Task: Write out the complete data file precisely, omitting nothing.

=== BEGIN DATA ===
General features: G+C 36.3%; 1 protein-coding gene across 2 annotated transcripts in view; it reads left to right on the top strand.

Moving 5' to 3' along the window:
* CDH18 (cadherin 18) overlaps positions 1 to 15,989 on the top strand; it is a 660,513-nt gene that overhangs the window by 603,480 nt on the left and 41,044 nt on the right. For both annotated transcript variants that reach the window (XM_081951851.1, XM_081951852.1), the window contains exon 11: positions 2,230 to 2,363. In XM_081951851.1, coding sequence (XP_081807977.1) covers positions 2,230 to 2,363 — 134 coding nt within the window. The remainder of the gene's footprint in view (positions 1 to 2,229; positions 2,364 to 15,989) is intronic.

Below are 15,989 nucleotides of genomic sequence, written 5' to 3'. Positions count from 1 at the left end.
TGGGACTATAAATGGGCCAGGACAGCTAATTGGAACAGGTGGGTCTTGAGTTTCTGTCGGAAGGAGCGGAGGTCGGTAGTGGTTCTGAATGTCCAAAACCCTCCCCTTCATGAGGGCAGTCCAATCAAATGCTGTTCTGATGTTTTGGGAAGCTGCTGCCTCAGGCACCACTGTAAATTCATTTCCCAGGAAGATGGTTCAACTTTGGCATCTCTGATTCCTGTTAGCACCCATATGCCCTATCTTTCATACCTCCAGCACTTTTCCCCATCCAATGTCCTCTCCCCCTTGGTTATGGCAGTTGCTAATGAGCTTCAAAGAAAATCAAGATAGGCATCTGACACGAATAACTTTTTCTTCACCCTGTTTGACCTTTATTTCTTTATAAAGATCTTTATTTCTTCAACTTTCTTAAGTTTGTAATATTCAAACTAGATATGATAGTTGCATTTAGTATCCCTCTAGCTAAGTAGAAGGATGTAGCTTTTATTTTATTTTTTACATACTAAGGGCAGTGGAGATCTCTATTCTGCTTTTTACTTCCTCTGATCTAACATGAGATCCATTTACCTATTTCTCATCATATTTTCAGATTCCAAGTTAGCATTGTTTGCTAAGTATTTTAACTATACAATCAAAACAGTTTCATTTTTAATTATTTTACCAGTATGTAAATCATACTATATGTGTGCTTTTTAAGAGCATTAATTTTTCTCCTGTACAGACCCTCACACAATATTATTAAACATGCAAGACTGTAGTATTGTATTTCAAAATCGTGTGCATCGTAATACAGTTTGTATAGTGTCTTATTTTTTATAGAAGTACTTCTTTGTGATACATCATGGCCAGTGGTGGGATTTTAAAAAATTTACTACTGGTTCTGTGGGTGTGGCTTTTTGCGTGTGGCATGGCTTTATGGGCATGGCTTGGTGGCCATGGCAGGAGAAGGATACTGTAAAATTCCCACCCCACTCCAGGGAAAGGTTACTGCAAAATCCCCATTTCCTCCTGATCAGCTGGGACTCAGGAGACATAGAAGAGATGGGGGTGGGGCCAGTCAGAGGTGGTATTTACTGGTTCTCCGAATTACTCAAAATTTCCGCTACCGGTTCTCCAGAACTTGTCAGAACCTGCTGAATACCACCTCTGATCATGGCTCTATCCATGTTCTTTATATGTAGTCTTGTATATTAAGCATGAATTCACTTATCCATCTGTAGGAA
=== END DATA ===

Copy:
General features: G+C 36.3%; 1 protein-coding gene across 2 annotated transcripts in view; it reads left to right on the top strand.

Moving 5' to 3' along the window:
* CDH18 (cadherin 18) overlaps positions 1 to 15,989 on the top strand; it is a 660,513-nt gene that overhangs the window by 603,480 nt on the left and 41,044 nt on the right. For both annotated transcript variants that reach the window (XM_081951851.1, XM_081951852.1), the window contains exon 11: positions 2,230 to 2,363. In XM_081951851.1, coding sequence (XP_081807977.1) covers positions 2,230 to 2,363 — 134 coding nt within the window. The remainder of the gene's footprint in view (positions 1 to 2,229; positions 2,364 to 15,989) is intronic.

Below are 15,989 nucleotides of genomic sequence, written 5' to 3'. Positions count from 1 at the left end.
TGGGACTATAAATGGGCCAGGACAGCTAATTGGAACAGGTGGGTCTTGAGTTTCTGTCGGAAGGAGCGGAGGTCGGTAGTGGTTCTGAATGTCCAAAACCCTCCCCTTCATGAGGGCAGTCCAATCAAATGCTGTTCTGATGTTTTGGGAAGCTGCTGCCTCAGGCACCACTGTAAATTCATTTCCCAGGAAGATGGTTCAACTTTGGCATCTCTGATTCCTGTTAGCACCCATATGCCCTATCTTTCATACCTCCAGCACTTTTCCCCATCCAATGTCCTCTCCCCCTTGGTTATGGCAGTTGCTAATGAGCTTCAAAGAAAATCAAGATAGGCATCTGACACGAATAACTTTTTCTTCACCCTGTTTGACCTTTATTTCTTTATAAAGATCTTTATTTCTTCAACTTTCTTAAGTTTGTAATATTCAAACTAGATATGATAGTTGCATTTAGTATCCCTCTAGCTAAGTAGAAGGATGTAGCTTTTATTTTATTTTTTACATACTAAGGGCAGTGGAGATCTCTATTCTGCTTTTTACTTCCTCTGATCTAACATGAGATCCATTTACCTATTTCTCATCATATTTTCAGATTCCAAGTTAGCATTGTTTGCTAAGTATTTTAACTATACAATCAAAACAGTTTCATTTTTAATTATTTTACCAGTATGTAAATCATACTATATGTGTGCTTTTTAAGAGCATTAATTTTTCTCCTGTACAGACCCTCACACAATATTATTAAACATGCAAGACTGTAGTATTGTATTTCAAAATCGTGTGCATCGTAATACAGTTTGTATAGTGTCTTATTTTTTATAGAAGTACTTCTTTGTGATACATCATGGCCAGTGGTGGGATTTTAAAAAATTTACTACTGGTTCTGTGGGTGTGGCTTTTTGCGTGTGGCATGGCTTTATGGGCATGGCTTGGTGGCCATGGCAGGAGAAGGATACTGTAAAATTCCCACCCCACTCCAGGGAAAGGTTACTGCAAAATCCCCATTTCCTCCTGATCAGCTGGGACTCAGGAGACATAGAAGAGATGGGGGTGGGGCCAGTCAGAGGTGGTATTTACTGGTTCTCCGAATTACTCAAAATTTCCGCTACCGGTTCTCCAGAACTTGTCAGAACCTGCTGAATACCACCTCTGATCATGGCTCTATCCATGTTCTTTATATGTAGTCTTGTATATTAAGCATGAATTCACTTATCCATCTGTAGGAA